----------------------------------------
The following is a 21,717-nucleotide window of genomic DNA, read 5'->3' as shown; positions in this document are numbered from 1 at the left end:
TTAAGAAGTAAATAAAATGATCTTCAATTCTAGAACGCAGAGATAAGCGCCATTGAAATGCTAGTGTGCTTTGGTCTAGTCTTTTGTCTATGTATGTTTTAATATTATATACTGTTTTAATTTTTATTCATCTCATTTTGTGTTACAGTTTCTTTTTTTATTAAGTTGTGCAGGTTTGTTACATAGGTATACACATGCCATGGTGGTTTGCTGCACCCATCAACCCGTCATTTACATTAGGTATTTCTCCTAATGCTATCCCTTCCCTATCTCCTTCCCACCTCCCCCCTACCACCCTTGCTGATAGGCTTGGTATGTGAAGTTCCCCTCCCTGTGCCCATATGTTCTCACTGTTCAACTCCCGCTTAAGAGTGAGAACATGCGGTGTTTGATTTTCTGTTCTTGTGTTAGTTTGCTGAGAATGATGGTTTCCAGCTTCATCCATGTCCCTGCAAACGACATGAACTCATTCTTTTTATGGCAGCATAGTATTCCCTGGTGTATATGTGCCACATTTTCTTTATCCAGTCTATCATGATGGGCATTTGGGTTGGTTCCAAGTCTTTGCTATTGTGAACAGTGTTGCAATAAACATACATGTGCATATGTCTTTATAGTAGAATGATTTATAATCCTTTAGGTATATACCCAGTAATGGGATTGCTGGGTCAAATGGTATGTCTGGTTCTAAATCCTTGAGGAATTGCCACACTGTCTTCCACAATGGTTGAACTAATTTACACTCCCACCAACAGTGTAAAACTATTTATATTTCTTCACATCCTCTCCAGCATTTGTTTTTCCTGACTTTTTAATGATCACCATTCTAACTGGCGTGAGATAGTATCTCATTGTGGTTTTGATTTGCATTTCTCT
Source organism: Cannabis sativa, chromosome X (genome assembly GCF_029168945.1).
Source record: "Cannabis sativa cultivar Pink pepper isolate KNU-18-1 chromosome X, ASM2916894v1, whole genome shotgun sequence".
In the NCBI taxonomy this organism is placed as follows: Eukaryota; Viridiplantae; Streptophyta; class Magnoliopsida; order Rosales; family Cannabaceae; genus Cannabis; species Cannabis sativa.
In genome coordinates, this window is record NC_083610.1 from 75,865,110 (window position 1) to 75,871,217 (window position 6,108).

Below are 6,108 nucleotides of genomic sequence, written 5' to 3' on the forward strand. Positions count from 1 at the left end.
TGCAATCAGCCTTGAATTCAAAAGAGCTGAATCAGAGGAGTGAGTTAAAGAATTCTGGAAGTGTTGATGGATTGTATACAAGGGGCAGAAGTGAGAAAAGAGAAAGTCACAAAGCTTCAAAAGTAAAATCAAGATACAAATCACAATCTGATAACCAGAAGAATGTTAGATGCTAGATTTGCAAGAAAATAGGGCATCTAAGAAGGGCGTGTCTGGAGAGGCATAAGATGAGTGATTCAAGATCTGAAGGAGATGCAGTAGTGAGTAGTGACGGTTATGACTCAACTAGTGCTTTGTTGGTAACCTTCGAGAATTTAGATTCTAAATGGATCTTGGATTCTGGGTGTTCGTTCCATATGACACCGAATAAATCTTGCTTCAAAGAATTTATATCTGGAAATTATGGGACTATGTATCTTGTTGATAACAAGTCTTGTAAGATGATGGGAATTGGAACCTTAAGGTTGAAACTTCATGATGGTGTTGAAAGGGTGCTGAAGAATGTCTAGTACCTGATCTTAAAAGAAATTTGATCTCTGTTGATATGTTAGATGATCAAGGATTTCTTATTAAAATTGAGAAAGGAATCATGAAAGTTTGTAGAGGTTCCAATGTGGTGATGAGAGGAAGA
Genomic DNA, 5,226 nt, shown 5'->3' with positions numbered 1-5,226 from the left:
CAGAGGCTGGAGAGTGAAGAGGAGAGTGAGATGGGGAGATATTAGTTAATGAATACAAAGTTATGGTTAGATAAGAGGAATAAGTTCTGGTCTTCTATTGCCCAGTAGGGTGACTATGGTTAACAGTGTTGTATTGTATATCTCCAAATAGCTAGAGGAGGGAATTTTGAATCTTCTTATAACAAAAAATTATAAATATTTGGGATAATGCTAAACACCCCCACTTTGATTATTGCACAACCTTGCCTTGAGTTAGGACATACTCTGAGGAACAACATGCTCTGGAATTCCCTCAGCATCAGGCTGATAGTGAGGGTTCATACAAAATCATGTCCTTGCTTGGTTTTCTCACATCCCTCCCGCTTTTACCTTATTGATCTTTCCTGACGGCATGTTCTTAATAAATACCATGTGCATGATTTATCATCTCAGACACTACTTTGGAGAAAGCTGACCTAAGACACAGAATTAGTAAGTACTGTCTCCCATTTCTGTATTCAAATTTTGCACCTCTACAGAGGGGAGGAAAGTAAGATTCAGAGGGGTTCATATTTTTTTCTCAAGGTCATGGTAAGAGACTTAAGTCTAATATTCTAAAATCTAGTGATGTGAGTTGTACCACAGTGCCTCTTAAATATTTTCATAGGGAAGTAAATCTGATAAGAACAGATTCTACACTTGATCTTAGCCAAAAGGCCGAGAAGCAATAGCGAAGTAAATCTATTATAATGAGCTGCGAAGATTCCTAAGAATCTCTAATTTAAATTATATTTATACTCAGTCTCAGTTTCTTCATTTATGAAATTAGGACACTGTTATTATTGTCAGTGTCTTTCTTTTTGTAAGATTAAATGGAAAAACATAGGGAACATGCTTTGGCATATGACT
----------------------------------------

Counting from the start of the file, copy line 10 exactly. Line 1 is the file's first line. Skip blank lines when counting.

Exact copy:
CAGAGGCTGGAGAGTGAAGAGGAGAGTGAGATGGGGAGATATTAGTTAATGAATACAAAGTTATGGTTAGATAAGAGGAATAAGTTCTGGTCTTCTATTGCCCAGTAGGGTGACTATGGTTAACAGTGTTGTATTGTATATCTCCAAATAGCTAGAGGAGGGAATTTTGAATCTTCTTATAACAAAAAATTATAAATATTTGGGATAATGCTAAACACCCCCACTTTGATTATTGCACAACCTTGCCTTGAGTTAGGACATACTCTGAGGAACAACATGCTCTGGAATTCCCTCAGCATCAGGCTGATAGTGAGGGTTCATACAAAATCATGTCCTTGCTTGGTTTTCTCACATCCCTCCCGCTTTTACCTTATTGATCTTTCCTGACGGCATGTTCTTAATAAATACCATGTGCATGATTTATCATCTCAGACACTACTTTGGAGAAAGCTGACCTAAGACACAGAATTAGTAAGTACTGTCTCCCATTTCTGTATTCAAATTTTGCACCTCTACAGAGGGGAGGAAAGTAAGATTCAGAGGGGTTCATATTTTTTTCTCAAGGTCATGGTAAGAGACTTAAGTCTAATATTCTAAAATCTAGTGATGTGAGTTGTACCACAGTGCCTCTTAAATATTTTCATAGGGAAGTAAATCTGATAAGAACAGATTCTACACTTGATCTTAGCCAAAAGGCCGAGAAGCAATAGCGAAGTAAATCTATTATAATGAGCTGCGAAGATTCCTAAGAATCTCTAATTTAAATTATATTTATACTCAGTCTCAGTTTCTTCATTTATGAAATTAGGACACTGTTATTATTGTCAGTGTCTTTCTTTTTGTAAGATTAAATGGAAAAACATAGGGAACATGCTTTGGCATATGACT